2009 Gold Medal Winner
for Historical Fiction by the Military Writers Society of America.
2009 First Place winner for Historical Fiction by
the Branson Stars and Flags Book Awards.
Her war is not with enemy soldiers but with battles of the heart and of the will.
Only truth can conquer this type of foe. And truth is in short supply.
Cassie Golden works as a government nurse in a Federal hospital in Alexandria, Virginia.
It is there that the love, passion and conspiratorial intrigue that change her life
enter in the form of an intelligence officer, Major Michael Byron. When Michael
is offered a mission so secretive he will not even be able to contact Cassie, he
is torn between his calling and his desire to stay and begin a family with the woman
he loves. Cassie, too, must decide if she can subject her heart to his destiny.
Neither could know that kidnapping, imprisonment and murder would compound their
struggles to survive their own inner battles during the Civil War.
“Nurse! Cassie! Help me! I can’t see!”
I turned at the call of my name, my eyes searching the rows of Union wounded before settling on the terror-stricken young corporal. I raced to his side, slipped my fingers under his hands and drew them away from his badly burned and contused face. His sightless eyes, scarred over from the close blast of a Mississippi musket fired in haste, explored the darkness for me.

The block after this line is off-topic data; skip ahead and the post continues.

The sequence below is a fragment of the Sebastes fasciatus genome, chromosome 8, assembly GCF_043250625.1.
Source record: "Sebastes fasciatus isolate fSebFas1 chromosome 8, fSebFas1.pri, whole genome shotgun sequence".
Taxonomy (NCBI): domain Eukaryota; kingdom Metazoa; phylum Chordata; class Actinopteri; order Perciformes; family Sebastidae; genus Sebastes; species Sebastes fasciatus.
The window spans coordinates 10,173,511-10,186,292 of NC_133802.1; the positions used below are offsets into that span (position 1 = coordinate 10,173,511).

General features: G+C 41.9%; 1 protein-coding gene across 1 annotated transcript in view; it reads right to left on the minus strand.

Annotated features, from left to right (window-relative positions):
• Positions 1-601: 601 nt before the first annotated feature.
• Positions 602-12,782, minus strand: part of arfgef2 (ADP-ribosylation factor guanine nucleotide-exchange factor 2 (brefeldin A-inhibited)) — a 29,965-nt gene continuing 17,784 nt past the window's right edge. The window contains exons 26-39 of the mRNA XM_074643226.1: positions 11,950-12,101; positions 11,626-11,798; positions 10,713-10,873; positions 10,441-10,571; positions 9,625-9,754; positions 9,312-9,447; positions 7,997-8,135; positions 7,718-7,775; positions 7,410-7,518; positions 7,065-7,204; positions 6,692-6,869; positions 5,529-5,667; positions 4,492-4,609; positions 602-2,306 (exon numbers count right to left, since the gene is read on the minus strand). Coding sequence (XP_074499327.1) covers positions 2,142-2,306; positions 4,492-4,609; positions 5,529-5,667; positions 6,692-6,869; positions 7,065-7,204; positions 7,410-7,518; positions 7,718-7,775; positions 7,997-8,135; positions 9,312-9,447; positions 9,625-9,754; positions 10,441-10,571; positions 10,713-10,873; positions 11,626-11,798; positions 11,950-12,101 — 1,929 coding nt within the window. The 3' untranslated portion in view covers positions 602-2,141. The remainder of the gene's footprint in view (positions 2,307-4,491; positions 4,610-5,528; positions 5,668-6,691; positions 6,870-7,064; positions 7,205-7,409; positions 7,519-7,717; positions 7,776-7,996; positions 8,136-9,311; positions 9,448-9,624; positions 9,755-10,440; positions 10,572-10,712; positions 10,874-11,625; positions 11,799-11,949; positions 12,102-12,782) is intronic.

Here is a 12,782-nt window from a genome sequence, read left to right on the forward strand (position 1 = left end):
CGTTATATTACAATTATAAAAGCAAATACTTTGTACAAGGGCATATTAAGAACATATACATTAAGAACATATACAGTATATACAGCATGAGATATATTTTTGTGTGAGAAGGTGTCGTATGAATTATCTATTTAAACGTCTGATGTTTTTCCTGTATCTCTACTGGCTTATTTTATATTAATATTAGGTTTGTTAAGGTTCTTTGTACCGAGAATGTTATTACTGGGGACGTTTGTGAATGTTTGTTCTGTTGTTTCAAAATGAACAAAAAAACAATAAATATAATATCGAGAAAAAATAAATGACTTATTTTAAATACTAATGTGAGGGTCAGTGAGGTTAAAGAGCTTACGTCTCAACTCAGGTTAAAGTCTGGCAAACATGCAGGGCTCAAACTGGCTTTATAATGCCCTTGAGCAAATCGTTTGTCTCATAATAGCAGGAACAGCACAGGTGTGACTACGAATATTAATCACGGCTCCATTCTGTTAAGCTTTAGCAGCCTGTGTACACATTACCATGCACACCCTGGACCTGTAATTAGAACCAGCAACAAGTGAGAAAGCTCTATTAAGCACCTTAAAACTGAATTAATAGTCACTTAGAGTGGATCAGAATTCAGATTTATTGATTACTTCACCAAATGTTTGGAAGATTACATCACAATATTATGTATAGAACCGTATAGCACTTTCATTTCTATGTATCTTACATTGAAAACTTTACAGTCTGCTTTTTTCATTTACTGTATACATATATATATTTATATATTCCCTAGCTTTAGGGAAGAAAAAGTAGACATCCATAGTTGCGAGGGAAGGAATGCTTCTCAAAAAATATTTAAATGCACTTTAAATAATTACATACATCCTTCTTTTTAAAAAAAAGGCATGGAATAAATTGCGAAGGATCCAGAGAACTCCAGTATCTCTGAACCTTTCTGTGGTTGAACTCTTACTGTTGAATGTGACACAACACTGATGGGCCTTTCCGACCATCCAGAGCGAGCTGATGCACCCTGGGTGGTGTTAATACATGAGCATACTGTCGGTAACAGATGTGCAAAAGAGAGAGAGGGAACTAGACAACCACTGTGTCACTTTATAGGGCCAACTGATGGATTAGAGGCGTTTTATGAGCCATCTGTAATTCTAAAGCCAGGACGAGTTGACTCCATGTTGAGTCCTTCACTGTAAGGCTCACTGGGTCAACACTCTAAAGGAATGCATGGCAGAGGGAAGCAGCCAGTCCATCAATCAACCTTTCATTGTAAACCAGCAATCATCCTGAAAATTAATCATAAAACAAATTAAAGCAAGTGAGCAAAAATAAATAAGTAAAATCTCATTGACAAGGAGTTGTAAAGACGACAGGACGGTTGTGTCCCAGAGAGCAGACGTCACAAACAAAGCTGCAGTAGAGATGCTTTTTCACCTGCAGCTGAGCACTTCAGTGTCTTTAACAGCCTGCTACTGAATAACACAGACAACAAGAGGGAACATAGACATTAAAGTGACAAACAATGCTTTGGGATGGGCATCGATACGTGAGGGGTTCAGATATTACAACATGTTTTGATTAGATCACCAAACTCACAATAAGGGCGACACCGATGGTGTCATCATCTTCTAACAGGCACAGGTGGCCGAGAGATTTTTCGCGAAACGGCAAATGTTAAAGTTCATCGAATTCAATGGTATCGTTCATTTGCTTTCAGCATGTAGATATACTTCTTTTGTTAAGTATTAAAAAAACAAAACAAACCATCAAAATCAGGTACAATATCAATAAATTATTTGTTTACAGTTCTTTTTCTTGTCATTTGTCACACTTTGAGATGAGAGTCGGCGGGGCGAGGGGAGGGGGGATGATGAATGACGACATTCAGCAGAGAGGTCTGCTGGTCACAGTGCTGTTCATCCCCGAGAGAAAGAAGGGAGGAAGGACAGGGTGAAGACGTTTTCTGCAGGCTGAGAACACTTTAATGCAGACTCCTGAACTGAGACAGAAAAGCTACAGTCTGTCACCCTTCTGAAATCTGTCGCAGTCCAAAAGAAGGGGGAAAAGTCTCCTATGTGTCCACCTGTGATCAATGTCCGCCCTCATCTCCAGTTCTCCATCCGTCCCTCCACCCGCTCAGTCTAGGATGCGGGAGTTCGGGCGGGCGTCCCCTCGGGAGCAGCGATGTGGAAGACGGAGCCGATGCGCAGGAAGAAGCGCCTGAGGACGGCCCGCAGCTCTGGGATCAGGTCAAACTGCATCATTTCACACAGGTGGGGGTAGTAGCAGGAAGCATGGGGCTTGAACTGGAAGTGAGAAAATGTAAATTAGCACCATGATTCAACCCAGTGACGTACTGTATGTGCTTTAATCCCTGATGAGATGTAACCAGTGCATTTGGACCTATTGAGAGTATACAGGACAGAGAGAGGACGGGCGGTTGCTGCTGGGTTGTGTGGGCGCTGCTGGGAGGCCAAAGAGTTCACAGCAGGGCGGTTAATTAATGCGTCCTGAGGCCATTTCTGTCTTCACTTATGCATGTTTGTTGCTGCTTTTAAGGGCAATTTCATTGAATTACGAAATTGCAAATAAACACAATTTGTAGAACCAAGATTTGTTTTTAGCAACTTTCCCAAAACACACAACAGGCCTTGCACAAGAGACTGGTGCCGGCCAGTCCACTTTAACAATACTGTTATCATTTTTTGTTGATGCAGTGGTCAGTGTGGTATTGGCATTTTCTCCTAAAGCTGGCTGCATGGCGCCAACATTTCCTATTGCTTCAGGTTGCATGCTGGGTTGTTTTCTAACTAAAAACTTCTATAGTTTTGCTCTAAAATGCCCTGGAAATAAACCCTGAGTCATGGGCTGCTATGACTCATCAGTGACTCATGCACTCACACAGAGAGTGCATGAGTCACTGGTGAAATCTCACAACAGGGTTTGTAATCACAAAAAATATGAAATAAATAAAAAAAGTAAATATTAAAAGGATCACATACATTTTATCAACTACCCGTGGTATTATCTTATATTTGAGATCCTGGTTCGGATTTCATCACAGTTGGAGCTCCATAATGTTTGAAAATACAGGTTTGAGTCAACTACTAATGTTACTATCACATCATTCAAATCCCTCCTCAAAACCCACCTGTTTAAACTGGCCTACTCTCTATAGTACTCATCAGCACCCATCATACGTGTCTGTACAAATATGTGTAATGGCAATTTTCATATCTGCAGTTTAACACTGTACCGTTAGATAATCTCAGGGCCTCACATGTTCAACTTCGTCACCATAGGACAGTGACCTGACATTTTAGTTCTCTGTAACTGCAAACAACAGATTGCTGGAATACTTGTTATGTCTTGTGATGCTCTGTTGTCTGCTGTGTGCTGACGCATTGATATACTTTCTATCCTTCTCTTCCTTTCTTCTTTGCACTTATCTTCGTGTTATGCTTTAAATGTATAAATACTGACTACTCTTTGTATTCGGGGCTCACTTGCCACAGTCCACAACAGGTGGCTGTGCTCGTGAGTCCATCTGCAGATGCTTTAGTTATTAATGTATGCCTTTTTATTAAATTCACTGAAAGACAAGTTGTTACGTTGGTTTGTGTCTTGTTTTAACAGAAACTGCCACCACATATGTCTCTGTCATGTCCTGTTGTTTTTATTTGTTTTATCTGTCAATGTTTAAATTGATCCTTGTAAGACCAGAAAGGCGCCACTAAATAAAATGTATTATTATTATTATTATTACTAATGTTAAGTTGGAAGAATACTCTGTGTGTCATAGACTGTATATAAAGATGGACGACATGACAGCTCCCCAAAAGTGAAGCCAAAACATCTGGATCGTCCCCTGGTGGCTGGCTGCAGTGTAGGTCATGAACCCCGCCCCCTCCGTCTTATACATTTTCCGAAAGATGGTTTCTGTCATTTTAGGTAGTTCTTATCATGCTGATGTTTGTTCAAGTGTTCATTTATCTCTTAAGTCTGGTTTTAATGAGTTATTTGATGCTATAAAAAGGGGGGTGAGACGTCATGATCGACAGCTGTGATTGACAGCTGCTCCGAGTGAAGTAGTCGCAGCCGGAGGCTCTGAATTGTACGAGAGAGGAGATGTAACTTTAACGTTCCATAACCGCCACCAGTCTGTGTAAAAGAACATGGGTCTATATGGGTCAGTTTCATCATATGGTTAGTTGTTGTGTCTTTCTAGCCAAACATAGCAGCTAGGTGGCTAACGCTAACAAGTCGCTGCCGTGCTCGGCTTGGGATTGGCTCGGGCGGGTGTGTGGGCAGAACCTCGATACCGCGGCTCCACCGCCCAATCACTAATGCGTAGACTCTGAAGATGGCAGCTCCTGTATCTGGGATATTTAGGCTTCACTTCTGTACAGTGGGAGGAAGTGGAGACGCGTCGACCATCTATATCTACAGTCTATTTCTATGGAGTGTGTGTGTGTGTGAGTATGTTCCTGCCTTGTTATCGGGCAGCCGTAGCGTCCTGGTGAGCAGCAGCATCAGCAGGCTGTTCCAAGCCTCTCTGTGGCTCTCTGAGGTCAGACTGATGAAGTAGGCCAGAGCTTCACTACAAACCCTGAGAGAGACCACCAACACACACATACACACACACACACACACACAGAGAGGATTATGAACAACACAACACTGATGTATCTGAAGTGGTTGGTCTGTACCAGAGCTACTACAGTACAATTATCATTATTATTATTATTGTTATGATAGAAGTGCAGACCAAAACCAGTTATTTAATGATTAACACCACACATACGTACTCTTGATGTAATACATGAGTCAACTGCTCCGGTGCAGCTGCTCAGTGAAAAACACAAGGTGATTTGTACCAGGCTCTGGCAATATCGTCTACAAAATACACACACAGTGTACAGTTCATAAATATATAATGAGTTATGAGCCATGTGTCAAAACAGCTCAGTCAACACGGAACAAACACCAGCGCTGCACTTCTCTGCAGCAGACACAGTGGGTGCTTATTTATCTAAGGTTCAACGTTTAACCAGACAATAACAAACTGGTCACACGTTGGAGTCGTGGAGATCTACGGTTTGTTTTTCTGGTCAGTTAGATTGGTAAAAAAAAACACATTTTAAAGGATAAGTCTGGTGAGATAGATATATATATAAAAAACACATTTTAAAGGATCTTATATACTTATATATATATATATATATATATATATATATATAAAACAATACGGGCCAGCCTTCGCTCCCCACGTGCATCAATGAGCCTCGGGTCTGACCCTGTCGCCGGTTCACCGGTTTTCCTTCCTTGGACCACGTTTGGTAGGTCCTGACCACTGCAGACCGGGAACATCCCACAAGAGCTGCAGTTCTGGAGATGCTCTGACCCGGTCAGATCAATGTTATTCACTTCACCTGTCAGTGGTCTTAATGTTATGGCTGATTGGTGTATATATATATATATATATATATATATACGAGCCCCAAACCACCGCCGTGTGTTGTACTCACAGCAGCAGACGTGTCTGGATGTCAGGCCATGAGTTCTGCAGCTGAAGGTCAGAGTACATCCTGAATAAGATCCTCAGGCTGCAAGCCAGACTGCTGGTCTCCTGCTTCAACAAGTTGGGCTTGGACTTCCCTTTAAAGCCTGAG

“I’m here, Corporal Townsend.”
He found my shoulders and gripped them. I could verily feel the terror in them.
“Cassie, I can’t see! Oh, God, help me!”
His hands returned to his face, his fingertips daring to dab the still raw area around his eyes. I took hold of his hands again.
“You know the doctor said those bandages should not be removed for at least another week.” My words came more harshly than I meant for them to, my anxiety over his condition having taken the form of a reprimand.
From whence came the source of the strength it took for him to wring free from my grip I did not know. He grappled in panic with me and Tess Dupre, the other nurse on duty that evening in our Alexandria, Virginia hospital ward as we tried to lay him back down. In the two months since I had left Pennsylvania to work as a government nurse, such wrestling matches had become commonplace.
Enlisting the aid of an orderly and a couple of patients, we managed to get a sedative down him. Once its effect calmed him, I placed a clean set of eye patches, rewrapped gauze around his head to keep them in place, and applied salve to the other burned areas on his face. I then turned my attention to redressing his flank wound where a Reb bayonet had stopped just shy of the left kidney. A green malodorous purulence exuded from the cavity in his side along with blood and serum, repelling my nostrils. I knew it would not be long before the infection claimed him.
At last he fell into a restless sleep as I stood at his bedside holding his hand. Only now, with the urgency and arduous strain of the past half hour behind me, could I consider the fright and the soul-felt pain in those hands that had grasped my shoulders in a plea for help. Only now were there tears to put under restraint. Only now could I grieve for him.